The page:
Christy - *shiver!* That djinn story (with the college student) gave me the heebie jeebies. I couldn't even make myself go to the next page. EEEP!

I don't trust the stories with "fun, sweet" genies. I mean, really, wouldn't you have pent up aggression/anger if you had been stuck in a bottle for hundreds of years?

BTW - my computer is being weird and not letting me post to your page. BUT, if this does happen to go through 4 times, just delete three of them!

C.R. Evers said...

Hi Donna! That story creeped me out too. But the one about Genies selling on e-bay and the lawyer who wanted a genie to testify in court made me giggle a little. :0)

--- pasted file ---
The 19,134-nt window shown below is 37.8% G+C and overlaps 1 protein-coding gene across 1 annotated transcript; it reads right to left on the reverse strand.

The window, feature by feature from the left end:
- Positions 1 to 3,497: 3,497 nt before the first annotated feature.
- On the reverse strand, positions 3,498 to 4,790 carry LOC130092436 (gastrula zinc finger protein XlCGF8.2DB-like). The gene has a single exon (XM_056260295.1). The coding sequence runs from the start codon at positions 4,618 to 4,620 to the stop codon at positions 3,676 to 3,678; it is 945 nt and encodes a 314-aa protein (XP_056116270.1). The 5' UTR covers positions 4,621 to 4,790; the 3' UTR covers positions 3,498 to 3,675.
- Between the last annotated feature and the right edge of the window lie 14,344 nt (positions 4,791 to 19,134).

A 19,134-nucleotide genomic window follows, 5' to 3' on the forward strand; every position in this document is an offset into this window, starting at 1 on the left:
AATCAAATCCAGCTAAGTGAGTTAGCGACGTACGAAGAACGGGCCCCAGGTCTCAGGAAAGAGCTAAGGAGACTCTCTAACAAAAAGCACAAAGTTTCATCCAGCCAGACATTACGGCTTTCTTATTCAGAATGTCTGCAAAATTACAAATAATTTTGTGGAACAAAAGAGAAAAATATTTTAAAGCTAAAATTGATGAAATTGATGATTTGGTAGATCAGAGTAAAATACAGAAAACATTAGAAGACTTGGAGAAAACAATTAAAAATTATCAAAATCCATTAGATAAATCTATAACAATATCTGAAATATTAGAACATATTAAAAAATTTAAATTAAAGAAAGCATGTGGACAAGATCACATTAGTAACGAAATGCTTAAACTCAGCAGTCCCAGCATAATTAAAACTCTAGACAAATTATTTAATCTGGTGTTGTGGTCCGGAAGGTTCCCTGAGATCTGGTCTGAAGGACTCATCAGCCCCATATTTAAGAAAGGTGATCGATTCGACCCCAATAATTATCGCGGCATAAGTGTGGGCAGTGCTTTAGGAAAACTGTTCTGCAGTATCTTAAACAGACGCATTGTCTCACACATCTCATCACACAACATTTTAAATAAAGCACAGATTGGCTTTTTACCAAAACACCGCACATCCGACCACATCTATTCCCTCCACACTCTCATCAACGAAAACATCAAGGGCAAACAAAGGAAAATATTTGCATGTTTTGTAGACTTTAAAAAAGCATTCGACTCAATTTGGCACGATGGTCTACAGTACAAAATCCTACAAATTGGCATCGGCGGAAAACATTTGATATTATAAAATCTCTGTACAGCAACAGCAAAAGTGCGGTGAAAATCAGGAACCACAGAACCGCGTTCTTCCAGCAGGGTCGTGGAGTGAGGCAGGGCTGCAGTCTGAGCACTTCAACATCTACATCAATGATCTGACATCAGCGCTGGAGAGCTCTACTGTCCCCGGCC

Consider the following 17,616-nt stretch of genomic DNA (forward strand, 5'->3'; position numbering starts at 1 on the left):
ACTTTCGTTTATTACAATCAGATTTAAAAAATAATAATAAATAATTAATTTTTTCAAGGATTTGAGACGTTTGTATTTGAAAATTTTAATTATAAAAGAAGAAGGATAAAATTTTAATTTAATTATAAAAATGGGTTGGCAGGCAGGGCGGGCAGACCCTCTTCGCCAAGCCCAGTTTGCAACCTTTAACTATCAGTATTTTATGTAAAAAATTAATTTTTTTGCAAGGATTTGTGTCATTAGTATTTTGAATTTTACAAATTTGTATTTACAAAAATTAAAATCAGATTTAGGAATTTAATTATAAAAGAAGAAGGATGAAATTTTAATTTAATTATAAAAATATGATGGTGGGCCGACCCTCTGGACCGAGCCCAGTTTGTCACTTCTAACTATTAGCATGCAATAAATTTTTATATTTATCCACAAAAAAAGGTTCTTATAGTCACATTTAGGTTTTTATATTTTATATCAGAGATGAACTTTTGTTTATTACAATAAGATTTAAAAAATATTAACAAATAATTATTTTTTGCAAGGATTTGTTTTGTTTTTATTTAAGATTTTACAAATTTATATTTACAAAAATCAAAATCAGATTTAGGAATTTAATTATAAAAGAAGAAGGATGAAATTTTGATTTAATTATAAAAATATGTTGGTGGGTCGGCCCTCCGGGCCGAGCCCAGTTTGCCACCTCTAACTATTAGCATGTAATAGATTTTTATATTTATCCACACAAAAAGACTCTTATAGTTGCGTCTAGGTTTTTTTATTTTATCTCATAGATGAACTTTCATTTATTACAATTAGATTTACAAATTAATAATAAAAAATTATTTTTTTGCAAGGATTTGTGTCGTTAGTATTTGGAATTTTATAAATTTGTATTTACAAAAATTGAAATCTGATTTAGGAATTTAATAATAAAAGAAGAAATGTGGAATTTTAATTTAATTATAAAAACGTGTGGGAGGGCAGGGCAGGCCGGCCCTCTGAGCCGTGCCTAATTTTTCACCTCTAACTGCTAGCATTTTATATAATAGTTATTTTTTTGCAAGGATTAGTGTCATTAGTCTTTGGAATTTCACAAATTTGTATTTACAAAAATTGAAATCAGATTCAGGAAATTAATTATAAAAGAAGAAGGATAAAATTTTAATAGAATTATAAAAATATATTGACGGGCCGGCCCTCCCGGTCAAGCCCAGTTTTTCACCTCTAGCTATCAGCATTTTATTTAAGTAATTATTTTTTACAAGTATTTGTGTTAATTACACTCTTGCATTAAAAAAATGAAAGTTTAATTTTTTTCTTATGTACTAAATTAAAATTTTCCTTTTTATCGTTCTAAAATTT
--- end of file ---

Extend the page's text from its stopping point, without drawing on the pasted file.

euclid said...

Hi Christy,

I suppose you must be aware of Philip Kerr's children's books, which, I believe are all about djinns. (I haven't read them)

Children of the Lamp is one.

Oh, and thanks for reading my blog and your kind comment.

Her highness, Samantha VĂ©rant said...

Wow! That's a whole lot of genie going on! Tonight, I may dream of Genie...LOL

Cynthia Chapman Willis said...

That's an impressive amount of research! Wow! And really interesting. I am genie clueless--or, I was. I bet your WIP is awesome!

Tracey Neithercott said...

Wow, this is awesome! It almost makes me want to write a genie into my next book. That, or read a book with a genie.

adrienne said...

I just learned that I knew almost nothing about genies! Very interesting stuff.

C.R. Evers said...

Thanks euclid! I'll have to add those books to my list.

Thnx for stopping by Samantha!

Thnx for your encouraging words. I was pretty genie clueless too. It was fun doing the research.

Tracy and Adrienne, those are exactly the responses I was hoping to get! Thanks!